The NDOO only applies to clearly identifiable, personal confidential information, for example by containing your name, DOB, address, NHS number etc. The NSOO applies regardless of the format of the data, and this includes structured (e.g. CSV, XML) and unstructured electronic data (e.g. PDFs, scans, images) and paper records.

The NDOO can also apply to data that is disclosed via other means - such as people viewing confidential patient information on computer screens.

And the NDOO only applies to uses of your confidential medical information for secondary purposes, that is unrelated to, and beyond, the direct medical care that GP surgeries and other healthcare organisations provide you with when you are unwell, or to keep you well.

NHS Digital and Public Health England are applying the national data opt-out to any in scope data releases and are compliant with this policy. Other relevant organisations are required to be compliant with the national data opt-out by 30th September 2021.

The NDOO is a policy opt-out that must be considered and applied alongside existing data protection legislation, other laws, and best practice - including the Common Law of Confidentilaity, the Human Rights Act 1998, the Data Protection Act 2018, and GDPR.

What are "secondary purposes", or "beyond my direct medical care"?

Secondary purposes is also known as "purposes beyond individual care", or "indirect care", or "other purposes".

Secondary purposes are more - much more - than simple "Research and Planning"

Secondary purposes include:

Almost always, you are not asked for your permission before your information is used in this way.

Almost always, you have no control over who your information is given to, or for what reason.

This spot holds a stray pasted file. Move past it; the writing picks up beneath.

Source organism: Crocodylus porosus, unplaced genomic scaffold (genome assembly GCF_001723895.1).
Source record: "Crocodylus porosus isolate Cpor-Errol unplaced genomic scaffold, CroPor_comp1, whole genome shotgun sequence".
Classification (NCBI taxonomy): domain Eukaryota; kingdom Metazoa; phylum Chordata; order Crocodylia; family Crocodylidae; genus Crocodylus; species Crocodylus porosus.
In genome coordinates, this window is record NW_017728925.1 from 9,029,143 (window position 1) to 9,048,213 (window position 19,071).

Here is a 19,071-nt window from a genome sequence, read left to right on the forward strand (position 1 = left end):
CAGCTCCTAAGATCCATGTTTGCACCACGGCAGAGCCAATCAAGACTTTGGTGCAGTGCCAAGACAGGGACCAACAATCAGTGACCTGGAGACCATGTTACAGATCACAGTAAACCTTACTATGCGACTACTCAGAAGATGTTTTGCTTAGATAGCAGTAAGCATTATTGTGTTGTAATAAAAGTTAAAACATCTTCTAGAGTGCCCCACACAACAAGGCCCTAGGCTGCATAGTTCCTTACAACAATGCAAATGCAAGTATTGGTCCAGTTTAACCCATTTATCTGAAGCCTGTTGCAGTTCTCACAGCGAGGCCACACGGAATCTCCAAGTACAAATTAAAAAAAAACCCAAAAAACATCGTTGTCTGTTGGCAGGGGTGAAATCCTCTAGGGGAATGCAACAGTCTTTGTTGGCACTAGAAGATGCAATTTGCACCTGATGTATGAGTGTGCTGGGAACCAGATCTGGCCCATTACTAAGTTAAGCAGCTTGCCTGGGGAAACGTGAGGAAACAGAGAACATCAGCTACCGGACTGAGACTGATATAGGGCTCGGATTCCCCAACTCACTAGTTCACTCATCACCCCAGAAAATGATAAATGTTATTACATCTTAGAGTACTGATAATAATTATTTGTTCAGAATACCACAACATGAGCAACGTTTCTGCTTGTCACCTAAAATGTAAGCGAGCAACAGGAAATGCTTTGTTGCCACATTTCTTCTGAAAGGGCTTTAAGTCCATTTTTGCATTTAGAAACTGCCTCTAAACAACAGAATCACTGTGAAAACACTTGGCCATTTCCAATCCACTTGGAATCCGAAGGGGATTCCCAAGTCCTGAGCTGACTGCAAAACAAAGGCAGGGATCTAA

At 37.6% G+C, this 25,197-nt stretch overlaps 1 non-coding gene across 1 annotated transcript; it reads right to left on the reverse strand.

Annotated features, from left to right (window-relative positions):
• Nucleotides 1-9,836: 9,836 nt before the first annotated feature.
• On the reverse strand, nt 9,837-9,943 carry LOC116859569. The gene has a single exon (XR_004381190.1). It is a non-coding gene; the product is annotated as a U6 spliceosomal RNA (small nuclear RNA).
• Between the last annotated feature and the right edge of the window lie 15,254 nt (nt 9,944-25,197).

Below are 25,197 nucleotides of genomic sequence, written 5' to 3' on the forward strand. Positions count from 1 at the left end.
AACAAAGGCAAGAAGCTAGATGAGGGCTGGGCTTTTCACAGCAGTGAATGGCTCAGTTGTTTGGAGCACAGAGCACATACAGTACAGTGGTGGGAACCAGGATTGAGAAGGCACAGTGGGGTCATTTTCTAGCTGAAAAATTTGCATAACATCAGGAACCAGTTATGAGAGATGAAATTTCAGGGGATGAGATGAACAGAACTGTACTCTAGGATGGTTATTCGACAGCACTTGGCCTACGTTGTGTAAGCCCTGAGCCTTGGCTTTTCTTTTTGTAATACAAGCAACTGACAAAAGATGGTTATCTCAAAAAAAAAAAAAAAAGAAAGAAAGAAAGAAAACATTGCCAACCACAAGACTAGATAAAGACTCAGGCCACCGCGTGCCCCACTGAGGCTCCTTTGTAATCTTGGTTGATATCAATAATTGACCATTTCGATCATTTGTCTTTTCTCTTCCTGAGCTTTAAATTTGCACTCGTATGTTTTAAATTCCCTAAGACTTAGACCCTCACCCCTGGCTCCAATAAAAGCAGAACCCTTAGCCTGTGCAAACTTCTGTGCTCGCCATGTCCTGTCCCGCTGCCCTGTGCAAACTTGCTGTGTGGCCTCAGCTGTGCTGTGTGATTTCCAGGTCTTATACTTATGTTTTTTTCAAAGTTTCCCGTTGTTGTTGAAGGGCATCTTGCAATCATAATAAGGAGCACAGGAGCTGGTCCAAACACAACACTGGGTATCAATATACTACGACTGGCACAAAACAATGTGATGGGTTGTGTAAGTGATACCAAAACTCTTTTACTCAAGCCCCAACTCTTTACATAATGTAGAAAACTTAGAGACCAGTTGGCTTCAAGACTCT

Very often, you are completely unaware that the processing of your information in this way is even happening.

The NDOO simply replaces the Type 2 (9Nu4) opt-out that has been in force for some years, and which you were able to express, together with the Type 1 (9Nu0) objection, via your GP surgery.

It is, therefore, nothing new.

If I set, or keep, my NDOO status at "do not allow", what will this mean?

Setting your NDOO status to "do not allow" means:

The deadline for health and care organisations to comply with national data opt-out policy is currently the end of September 2021. The deadline was extended to enable health and care organisations to focus their resources on the coronavirus (COVID-19) outbreak.

There is no 31st September deadline for opting out of sharing your data. You can opt out at any time.

The NDOO applies to data that originates within the health and adult social care system in England.

That includes :

But that excludes :

But be aware of this: the National Data Opt Out is not guaranteed.

"However, CAG can, in exceptional circumstances, approve an application that has robust justification for opt-outs to be overridden, for example 100% inclusion is statistically required. In such rare situations CAG can deem that there is an overriding public interest for the research to go ahead without opt-outs being upheld."

GDPR: Lawful basis, research consent and confidentiality, Medical Research Council

Which organisations does NHS Digital give my confidential personal information to?

Have a look here to get an idea.

The list is huge.

What will the NDOO/Type 1 objections NOT do?

The NDOO will not stop:

A Type 1 opt-out (see later) will go some way to preventing some (but not all) of these.

Once your data has been copied or released it cannot be recovered.

What about Research?

The NDOO/Type 1 objections will in no way prevent you from taking part in accredited medical research, at your GP surgery/local hospital/other health organisation, where you have given your explicit consent to be involved (i.e. you have been asked first for permission).

They will in no way prevent you from:

If you are interested in contributing to medical research, with your explicit permission, then have a look at Be a Part of Research.

The National Data Opt Out doesn't stop you contributing to any research where you are asked first.

It only stops the use of your confidential medical information where you are not asked before your data is taken and used.

And then, not always.

That means that the NDOO applies to the use of confidential patient information approved under:

"For the research community the national data opt-out has no impact where a patient has consented to participate in a research study and has agreed for their data to be used in that study. Nor will it affect studies that use anonymised data."

Health Research Authority, National Data Opt Out briefing

Will the NDOO stop my confidential GP information being uploaded to NHS Digital in the first place?